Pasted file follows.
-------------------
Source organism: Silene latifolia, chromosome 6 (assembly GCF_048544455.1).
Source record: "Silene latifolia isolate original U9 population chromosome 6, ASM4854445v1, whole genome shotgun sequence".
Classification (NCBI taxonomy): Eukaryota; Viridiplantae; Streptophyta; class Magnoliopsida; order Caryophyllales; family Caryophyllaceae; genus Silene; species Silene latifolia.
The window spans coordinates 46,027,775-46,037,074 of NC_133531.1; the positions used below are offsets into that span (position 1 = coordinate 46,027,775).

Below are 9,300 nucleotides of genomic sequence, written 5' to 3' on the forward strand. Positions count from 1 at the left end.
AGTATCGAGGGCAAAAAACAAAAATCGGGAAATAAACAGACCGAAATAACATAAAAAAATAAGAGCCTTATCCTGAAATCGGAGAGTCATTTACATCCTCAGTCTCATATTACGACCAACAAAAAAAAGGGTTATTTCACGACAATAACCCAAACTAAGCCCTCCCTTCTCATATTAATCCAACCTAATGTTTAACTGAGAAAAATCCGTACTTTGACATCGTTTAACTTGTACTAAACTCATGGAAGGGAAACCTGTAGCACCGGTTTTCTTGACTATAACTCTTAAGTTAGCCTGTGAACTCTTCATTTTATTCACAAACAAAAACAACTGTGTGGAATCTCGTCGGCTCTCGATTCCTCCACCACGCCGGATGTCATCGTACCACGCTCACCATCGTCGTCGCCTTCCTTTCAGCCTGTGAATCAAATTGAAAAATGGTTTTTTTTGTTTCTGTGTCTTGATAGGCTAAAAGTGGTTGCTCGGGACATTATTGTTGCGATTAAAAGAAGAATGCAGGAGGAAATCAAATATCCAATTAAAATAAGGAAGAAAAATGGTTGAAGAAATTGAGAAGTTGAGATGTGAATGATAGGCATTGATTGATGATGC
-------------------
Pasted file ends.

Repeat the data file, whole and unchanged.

Source organism: Silene latifolia, chromosome 6 (assembly GCF_048544455.1).
Source record: "Silene latifolia isolate original U9 population chromosome 6, ASM4854445v1, whole genome shotgun sequence".
Classification (NCBI taxonomy): Eukaryota; Viridiplantae; Streptophyta; class Magnoliopsida; order Caryophyllales; family Caryophyllaceae; genus Silene; species Silene latifolia.
The window spans coordinates 46,027,775-46,037,074 of NC_133531.1; the positions used below are offsets into that span (position 1 = coordinate 46,027,775).

Below are 9,300 nucleotides of genomic sequence, written 5' to 3' on the forward strand. Positions count from 1 at the left end.
AGTATCGAGGGCAAAAAACAAAAATCGGGAAATAAACAGACCGAAATAACATAAAAAAATAAGAGCCTTATCCTGAAATCGGAGAGTCATTTACATCCTCAGTCTCATATTACGACCAACAAAAAAAAGGGTTATTTCACGACAATAACCCAAACTAAGCCCTCCCTTCTCATATTAATCCAACCTAATGTTTAACTGAGAAAAATCCGTACTTTGACATCGTTTAACTTGTACTAAACTCATGGAAGGGAAACCTGTAGCACCGGTTTTCTTGACTATAACTCTTAAGTTAGCCTGTGAACTCTTCATTTTATTCACAAACAAAAACAACTGTGTGGAATCTCGTCGGCTCTCGATTCCTCCACCACGCCGGATGTCATCGTACCACGCTCACCATCGTCGTCGCCTTCCTTTCAGCCTGTGAATCAAATTGAAAAATGGTTTTTTTTGTTTCTGTGTCTTGATAGGCTAAAAGTGGTTGCTCGGGACATTATTGTTGCGATTAAAAGAAGAATGCAGGAGGAAATCAAATATCCAATTAAAATAAGGAAGAAAAATGGTTGAAGAAATTGAGAAGTTGAGATGTGAATGATAGGCATTGATTGATGATGC